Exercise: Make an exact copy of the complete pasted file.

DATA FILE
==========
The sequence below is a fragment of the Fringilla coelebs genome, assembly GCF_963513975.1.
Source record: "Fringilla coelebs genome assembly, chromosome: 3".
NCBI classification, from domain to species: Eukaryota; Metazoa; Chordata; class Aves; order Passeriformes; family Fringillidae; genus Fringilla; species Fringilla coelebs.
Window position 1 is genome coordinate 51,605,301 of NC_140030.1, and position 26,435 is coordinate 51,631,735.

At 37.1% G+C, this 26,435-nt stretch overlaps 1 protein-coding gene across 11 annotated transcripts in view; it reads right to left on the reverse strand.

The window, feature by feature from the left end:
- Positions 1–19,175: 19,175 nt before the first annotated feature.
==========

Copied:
The sequence below is a fragment of the Fringilla coelebs genome, assembly GCF_963513975.1.
Source record: "Fringilla coelebs genome assembly, chromosome: 3".
NCBI classification, from domain to species: Eukaryota; Metazoa; Chordata; class Aves; order Passeriformes; family Fringillidae; genus Fringilla; species Fringilla coelebs.
Window position 1 is genome coordinate 51,605,301 of NC_140030.1, and position 26,435 is coordinate 51,631,735.

At 37.1% G+C, this 26,435-nt stretch overlaps 1 protein-coding gene across 11 annotated transcripts in view; it reads right to left on the reverse strand.

The window, feature by feature from the left end:
- Positions 1–19,175: 19,175 nt before the first annotated feature.